Our rental market – “stopping communities growing”

Broken Hill ranks equal sixth for lowest dwelling vacancy rates in regional NSW LGAs– in other words there are not that many houses available for rent in our city, a fact most of those struggling to find a roof over their heads already know.

Rose Jackson, State Shadow Minister for Water, Housing and Homelessness was in town this week and she told the Barrier Truth the rental and housing market was an issue across regional NSW, “stopping communities from growing”.

“It is an issue across the state, but on top of that, Broken Hill has all of that, plus the additional tyranny of distance, just even further from the sight and the mind of decision makers in Sydney,” she said.

Rose Jackson, State Shadow Minister for Water, Housing and Homelessness

“I think that work can be done. There is opportunity for the government to work with local government to bring housing online. That is possible if there’s political will. But, we need a government that’s going to prioritise that.

“The [Broken Hill City] Council’s identified it as a priority, that’s great. Councils across regional NSW, to be honest, have done that and have been crying out to the State Government to partner with them to just get housing delivered.

“Fact is, people want to move in, they can’t. They can’t get workers, desperately-needed health workers or teachers, there’s a massive rental shortage because of that, which is then forcing up rents and putting a lot of pressure on vulnerable communities in those towns because they can’t afford to pay the higher rents,” she says.

According to research just released by the National Housing Finance and Investment Corporation (NHFIC) around 31% (or nearly three million households) in Australia are rentals, with 26 % of renters renting from private landlords and 3.0% renting from state or territory housing authorities.

In regional NSW, the vacancy rate is at its lowest level in the past 12 years after declining rapidly during the pandemic.

Broken Hill’s equal sixth ranking in lowest percentage dwelling vacancy sits at 0.6 per cent, which is calculated as a percentage of dwellings unoccupied at a particular time period.

It represents properties that are vacant and ready to rent, properties shut down after a tenant left, and properties unrented due to repairs or renovations.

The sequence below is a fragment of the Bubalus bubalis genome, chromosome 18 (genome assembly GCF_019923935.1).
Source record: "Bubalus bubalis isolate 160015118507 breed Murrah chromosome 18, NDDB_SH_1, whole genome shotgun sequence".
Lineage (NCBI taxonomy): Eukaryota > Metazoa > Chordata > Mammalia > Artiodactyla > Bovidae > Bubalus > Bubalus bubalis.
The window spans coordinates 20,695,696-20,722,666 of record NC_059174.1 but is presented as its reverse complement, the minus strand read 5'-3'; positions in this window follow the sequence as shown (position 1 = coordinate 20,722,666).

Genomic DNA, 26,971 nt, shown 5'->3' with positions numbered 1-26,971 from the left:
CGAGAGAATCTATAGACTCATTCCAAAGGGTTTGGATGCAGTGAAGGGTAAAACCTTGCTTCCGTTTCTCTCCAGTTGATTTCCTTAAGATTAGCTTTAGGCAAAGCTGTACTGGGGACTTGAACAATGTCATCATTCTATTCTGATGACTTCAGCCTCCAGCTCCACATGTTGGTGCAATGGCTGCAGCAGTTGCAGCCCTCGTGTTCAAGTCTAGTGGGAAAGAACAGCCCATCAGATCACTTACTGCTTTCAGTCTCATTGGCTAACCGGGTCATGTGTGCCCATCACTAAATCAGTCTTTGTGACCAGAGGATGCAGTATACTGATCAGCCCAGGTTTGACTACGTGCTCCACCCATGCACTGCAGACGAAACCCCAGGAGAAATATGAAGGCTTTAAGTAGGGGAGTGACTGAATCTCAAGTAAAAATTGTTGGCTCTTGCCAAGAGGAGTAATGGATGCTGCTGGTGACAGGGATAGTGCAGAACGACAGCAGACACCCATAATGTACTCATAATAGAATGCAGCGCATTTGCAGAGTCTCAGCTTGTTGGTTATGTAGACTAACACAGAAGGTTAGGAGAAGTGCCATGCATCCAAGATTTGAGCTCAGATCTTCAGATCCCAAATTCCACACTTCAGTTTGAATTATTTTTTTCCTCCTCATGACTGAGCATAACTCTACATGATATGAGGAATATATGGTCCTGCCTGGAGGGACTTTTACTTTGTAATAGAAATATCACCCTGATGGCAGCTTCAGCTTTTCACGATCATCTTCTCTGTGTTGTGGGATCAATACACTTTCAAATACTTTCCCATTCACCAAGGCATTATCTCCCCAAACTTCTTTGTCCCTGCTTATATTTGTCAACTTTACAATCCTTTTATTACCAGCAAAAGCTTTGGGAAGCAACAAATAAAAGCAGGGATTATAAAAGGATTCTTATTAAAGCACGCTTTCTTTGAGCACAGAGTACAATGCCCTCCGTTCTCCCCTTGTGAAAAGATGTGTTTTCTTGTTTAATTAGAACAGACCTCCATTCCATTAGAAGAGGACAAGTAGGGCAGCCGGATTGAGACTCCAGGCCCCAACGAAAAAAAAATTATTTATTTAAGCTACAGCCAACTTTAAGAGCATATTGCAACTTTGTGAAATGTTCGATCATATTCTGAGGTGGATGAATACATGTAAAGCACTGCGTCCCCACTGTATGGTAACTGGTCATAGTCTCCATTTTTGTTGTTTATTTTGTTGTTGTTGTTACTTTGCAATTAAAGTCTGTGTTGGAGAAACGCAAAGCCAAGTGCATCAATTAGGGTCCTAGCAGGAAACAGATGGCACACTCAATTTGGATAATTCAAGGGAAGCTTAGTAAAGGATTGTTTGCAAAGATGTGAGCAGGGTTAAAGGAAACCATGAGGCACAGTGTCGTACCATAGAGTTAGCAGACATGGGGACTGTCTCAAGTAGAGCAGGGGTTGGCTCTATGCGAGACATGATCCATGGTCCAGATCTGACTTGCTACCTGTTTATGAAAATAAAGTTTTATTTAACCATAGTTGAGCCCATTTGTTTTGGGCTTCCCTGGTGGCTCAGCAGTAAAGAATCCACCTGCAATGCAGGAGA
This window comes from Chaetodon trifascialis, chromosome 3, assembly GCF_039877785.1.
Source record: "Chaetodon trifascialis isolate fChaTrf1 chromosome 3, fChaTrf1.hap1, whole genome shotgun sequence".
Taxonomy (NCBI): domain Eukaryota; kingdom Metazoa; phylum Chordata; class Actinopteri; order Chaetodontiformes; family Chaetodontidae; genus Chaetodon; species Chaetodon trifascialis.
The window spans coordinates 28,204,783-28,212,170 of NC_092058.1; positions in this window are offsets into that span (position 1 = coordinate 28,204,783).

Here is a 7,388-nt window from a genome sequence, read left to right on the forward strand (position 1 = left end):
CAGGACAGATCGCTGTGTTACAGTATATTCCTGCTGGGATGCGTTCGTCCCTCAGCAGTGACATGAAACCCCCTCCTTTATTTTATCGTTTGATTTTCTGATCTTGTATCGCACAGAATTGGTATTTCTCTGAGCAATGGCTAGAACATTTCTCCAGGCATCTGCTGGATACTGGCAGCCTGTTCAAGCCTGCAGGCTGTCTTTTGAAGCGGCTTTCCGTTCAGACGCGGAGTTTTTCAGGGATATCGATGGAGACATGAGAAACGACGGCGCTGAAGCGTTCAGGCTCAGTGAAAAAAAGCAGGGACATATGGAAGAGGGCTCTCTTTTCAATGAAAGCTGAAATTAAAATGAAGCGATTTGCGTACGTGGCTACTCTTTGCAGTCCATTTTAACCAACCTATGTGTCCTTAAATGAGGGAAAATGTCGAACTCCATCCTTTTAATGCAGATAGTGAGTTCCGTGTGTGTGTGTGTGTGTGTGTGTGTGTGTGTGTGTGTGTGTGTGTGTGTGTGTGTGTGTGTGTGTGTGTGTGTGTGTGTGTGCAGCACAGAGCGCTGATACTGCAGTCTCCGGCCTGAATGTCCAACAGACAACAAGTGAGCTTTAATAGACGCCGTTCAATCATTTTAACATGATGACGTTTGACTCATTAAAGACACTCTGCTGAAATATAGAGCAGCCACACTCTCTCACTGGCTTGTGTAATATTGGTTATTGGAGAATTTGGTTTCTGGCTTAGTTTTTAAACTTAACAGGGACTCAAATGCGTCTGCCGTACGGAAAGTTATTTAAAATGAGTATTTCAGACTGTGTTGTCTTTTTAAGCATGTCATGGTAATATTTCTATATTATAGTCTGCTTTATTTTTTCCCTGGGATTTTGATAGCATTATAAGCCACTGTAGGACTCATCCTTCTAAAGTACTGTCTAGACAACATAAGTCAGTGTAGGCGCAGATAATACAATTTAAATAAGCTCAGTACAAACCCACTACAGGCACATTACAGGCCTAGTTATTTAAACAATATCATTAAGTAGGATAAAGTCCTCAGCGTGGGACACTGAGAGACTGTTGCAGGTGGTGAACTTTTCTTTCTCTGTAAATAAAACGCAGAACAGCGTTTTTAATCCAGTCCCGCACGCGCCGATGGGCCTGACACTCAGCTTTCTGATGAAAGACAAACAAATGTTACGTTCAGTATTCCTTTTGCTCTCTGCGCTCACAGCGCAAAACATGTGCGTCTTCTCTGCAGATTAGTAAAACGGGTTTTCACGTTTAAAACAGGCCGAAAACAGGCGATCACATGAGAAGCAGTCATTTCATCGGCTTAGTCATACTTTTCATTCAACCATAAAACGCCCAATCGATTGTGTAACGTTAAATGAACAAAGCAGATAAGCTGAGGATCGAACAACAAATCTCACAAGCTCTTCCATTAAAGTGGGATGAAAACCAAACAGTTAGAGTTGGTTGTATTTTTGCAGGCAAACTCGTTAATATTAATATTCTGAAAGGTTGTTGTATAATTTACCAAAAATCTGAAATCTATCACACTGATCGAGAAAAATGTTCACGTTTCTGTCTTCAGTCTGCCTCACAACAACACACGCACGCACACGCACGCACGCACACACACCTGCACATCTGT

Property Manager at Broken Hill’s Outback Real Estate, Patrick Reincke, says that while he can’t speak for all real estate agencies in the Broken Hill area, there’s certainly been “a long period of high demand yet low supply”.

“We’ve had an extremely high demand for rentals and it hasn’t really slowed down. Towards Christmas you might get a bit of a taper off,” he told the Barrier Truth.

“We’re expecting January to really pick up again as people look to move, people come to town, workers come and go so, at the moment, as a purely property management agency, it’s a course of high demand and low supply.”

Mr Reincke says Broken Hill is typically a place where people can come to perform a service for a few years or have a fly-in, fly-out option of working arrangements, and they all need rentals in the short to medium-term.

“When it comes to low vacancy rates, at one point this year we had almost full capacity except one vacant property.

“At one point for a month or two, we had nothing to offer people but now it’s obviously picked up and we’ve got a handful, maybe a dozen or so properties that have been listed,” he said.

“I’m not too sure about the vacancy rates – obviously studies are studies and are done at certain times – but there’s always a healthy turnover but there will be times of increased supply which, you may argue is happening right now, but there’s also times where probably in the middle of this year, people were coming in and saying ‘have you got any rental properties?’ and we’ve had to say ‘unfortunately, we literally have nothing available’ so it’s a bit of a mixed bag.”

In the broad Broken Hill-Dubbo region, in November 2022, the median asking rent was $405.88 (at the week ending November 20), an annual change in weekly rent of $53 or 14.9% – the second-highest percentage from regional New South Wales.

OpenAgent, in October, said the median weekly rent for houses in Broken Hill sat at $270 – a rental yield of 10.3%, signifying the annual income generated from rent as a percentage of the property’s value.

“When you have 20 people out there ready and primed needing properties, when a house that has been rented at $250 has been rented out for the past three or four years and we know that we’re about to advertise it at a time where we have people coming in every day to look for rentals, we might go ‘alright, we’ll reappraise it, the property has been at $250, with the demand now, is it worth $270, is it worth $280 because the demand is there and people are willing to pay for it?” says Mr Reincke.

“That’s not necessarily a reflection of us as property managers, we need to ensure that landlords aren’t gouging and being greedy and we need to try and educate landlords on the fact that we can’t just hike up rent because interest rates are going up or there is a high demand.

Shadow Minister Jackson says rental issues are a big priority.

“I think it’s a real shame that the current [Federal] government just don’t seem to be prioritising that work but it is a real priority for me because I can see how much it’s hurting the growth and economic development of regional communities and also hurting the people who are living here, particularly the vulnerable people, because they’re really being squeezed at the bottom of the market.”

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